and Tuesday of this week I attended the annual National Association of Tax
Professionals 1040 Update seminar (Monday) and a seminar on “Business Tax
Reporting on the 1040” (Tuesday).at Bally’s in Atlantic City. Click here for more details on these offerings.
have been attending the annual update seminar for as long as I have been a
member of NATP (over 30 years). However,
it no longer has the value for me that it did in earlier years. The actual update portion is truly redundant. It is a year behind from my point of
view. While NATP is teaching the 2019
Form 1040-related numbers I am reviewing and compiling the 2020 numbers.
was the first seminar I was attending as a designated NATP volunteer, helping
with the signing in, handing out of workbooks and signing out.
new feature of the event was a pleasant surprise. For the first time the continental breakfast
provided included a hot option – bacon, egg and cheese or sausage, egg and
cheese on a bagel. As a diabetic I would
have also preferred cereal and fruit as another option, and for the afternoon dessert
break sugar-free cookies.
began with New Tax Law and New Developments.
The only new tax-related law passed in 2019 was the “Taxpayer First
Act”, dealing with taxpayer protections and identity theft prevention. Congress is, and will be, incapable of enacting
any substantive legislation on any issue until 2021.
were few new developments, a major one being the issuance of IRS regulations
dealing with the new, truly complicated, and in my opinion unnecessary Section
199a QBI deduction. Speaking of the QBI
deduction, new for 2019 are Form 8995 and Form 8995-A to calculate the QBI
deduction, replacing worksheets that were used for 2018. The applicable form is included in the 2019
Form 1040 filing.
reviewed the draft of the new 2019 Form 1040 and 1040-SR, which I have
discussed here in previous posts, and the 2019 supplemental schedules. What was new to me was the reduction of the previous
6 supplemental schedules to 3 – Schedule 2 and 4 are combined in the 2019
Schedule 2, Schedule 3 and 5 are combined in Schedule 3 for 2019, and the
information previously reported on Schedule 6 is now on the 1040. Reporting Schedule D income or loss has been
moved from Schedule 1 to a line on the 2019 Form 1040.
also took a look at the proposed new 2020 Form W-4. Click here
for a copy of the draft. There are no
more exemptions to claim – you no longer indicate “Single-0” or “Married-3”. When filling it out you must follow the
instructions and enter the requested information. I would recommend you do not enter any amount
for “deductions”, but do enter any other income, such as interest and
dividends, and do not claim any or your dependents, or at least claim
only half the number of exemptions to which you are entitled.
thing discussed was new to me - I was not aware that the $10,000 “SALT”
limitation on Schedule A could have an effect on the home office deduction on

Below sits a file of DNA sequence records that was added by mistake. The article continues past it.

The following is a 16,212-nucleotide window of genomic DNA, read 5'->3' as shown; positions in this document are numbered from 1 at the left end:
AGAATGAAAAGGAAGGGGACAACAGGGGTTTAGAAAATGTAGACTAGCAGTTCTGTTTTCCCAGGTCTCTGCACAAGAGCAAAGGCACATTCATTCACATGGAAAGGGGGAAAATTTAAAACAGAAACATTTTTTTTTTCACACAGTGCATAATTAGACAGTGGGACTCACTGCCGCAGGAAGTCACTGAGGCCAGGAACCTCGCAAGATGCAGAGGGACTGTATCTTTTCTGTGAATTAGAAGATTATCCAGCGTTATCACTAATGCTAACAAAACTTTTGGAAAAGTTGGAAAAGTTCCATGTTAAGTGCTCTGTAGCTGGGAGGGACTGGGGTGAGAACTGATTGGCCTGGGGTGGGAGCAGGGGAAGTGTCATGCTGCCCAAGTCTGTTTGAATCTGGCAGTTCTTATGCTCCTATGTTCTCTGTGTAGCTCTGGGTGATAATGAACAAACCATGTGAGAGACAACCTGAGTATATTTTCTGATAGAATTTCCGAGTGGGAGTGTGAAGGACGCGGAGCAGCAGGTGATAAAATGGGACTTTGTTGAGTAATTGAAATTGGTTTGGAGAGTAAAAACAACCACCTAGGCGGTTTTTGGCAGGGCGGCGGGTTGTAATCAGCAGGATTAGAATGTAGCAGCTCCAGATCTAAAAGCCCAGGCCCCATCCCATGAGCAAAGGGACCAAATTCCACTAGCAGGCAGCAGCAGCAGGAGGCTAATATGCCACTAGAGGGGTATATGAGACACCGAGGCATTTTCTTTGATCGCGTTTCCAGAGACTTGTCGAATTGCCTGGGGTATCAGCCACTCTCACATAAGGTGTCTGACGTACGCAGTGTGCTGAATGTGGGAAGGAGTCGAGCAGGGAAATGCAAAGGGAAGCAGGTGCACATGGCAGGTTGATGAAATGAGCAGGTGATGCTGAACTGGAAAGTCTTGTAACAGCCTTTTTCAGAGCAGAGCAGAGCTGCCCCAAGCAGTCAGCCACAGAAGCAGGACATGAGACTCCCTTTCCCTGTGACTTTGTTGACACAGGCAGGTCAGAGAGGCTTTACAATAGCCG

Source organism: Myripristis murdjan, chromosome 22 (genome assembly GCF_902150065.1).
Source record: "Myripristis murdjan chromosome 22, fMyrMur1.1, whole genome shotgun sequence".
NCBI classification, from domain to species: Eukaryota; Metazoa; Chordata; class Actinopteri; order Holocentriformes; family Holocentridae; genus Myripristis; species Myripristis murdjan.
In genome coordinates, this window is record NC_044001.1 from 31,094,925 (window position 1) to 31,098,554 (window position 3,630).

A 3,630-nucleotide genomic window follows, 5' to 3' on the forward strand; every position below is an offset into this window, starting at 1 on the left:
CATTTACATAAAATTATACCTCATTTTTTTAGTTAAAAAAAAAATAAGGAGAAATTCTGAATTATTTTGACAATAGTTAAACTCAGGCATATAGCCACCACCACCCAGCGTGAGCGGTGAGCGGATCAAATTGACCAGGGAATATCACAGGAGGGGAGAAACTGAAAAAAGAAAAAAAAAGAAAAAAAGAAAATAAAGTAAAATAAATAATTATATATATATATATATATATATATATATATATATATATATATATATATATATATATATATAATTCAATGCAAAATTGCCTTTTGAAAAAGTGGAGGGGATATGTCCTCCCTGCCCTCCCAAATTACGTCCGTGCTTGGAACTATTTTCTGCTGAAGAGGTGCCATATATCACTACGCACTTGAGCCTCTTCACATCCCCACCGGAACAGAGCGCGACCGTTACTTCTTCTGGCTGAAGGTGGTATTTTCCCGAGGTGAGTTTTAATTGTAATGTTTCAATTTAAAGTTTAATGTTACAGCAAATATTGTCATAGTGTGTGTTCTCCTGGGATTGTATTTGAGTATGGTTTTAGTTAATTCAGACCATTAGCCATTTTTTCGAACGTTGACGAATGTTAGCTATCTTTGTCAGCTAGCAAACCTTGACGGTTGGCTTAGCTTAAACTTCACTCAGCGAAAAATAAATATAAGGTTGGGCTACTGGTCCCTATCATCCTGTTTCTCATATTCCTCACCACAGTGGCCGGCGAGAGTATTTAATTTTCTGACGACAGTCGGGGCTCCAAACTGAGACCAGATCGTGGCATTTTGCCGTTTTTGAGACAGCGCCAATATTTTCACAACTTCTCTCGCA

Form 8829 and the rental income and expenses on a two-family home reported on
Schedule E. This is something I need to
review further and perhaps devote a future post to it.
Under the GOP Tax Act only casualty losses resulting from Presidentially-declared disasters are deductible on Schedule A. The workbook provided a list of these areas so far for 2019, and I wanted to share it here, but for some reason I cannot access the workbook online. When this is fixed and I am able to I will post the list.
The text also identified this IRS webpage as a source of continuing information on disaster relief.
BTW – a Presidentially-declared disaster is different from a Presidentially-caused disaster. Taxpayers cannot deduct losses from national disasters caused by Trump. Trump himself IS a national disaster.
As a point of information - my entire perspective in attending continuing professional education sessions is different now.
While, as a tax blogger I have a general journalist’s interest in new
tax law and new tax developments, as a tax preparer who no longer seeks or
accepts new clients, and is winding down my practice, I have no interest in
taking time to learn anything new that does not directly affect my existing
1040 clients, or anything that involves too much complexity or study that
perhaps might affect a few clients. It
is easier for me to tell the clients that the new law or development might
affect, “Homey don’t play that”.
tell my clients, while I do believe you can teach an old dog new tricks, and I
have to learn some new tricks every year, there are some new tricks this old dog
doesn’t want to learn.
was truly pleased that for the second year the update seminar did not include 2
hours of redundant ethics preaching. I
had always complained in the past that I paid for 8 hours of actual tax
education but only got 6.
may perhaps be the last year I attend the update seminar. Next year I may choose the NATP Forum, also
held each year in Atlantic City but at Harrah’s on the marina, instead to learn
of new developments.
business reporting seminar was basically a review, albeit a good review, and I
really did not learn anything new.
more item worth sharing before I go. The
instructor explained that she was told why the new treatment of alimony in the
GOP Tax Act did not take effect until 2019, instead of beginning in 2018 like
other items. As per the Act, alimony is
not deductible by the payer or included in income of the recipient for divorce
or separation decrees or agreements executed after December 31, 2018. For decrees or agreements executed
before January 1, 2019 the old law still applies. At the time the bill was being written 3
Congressmen, presumably Republicans, were going through divorce proceedings
which would not be finalized until 2018.
And as we know, most Congresspersons, apparently as we’ve learned
recently certainly Republican ones, put their personal interests ahead of the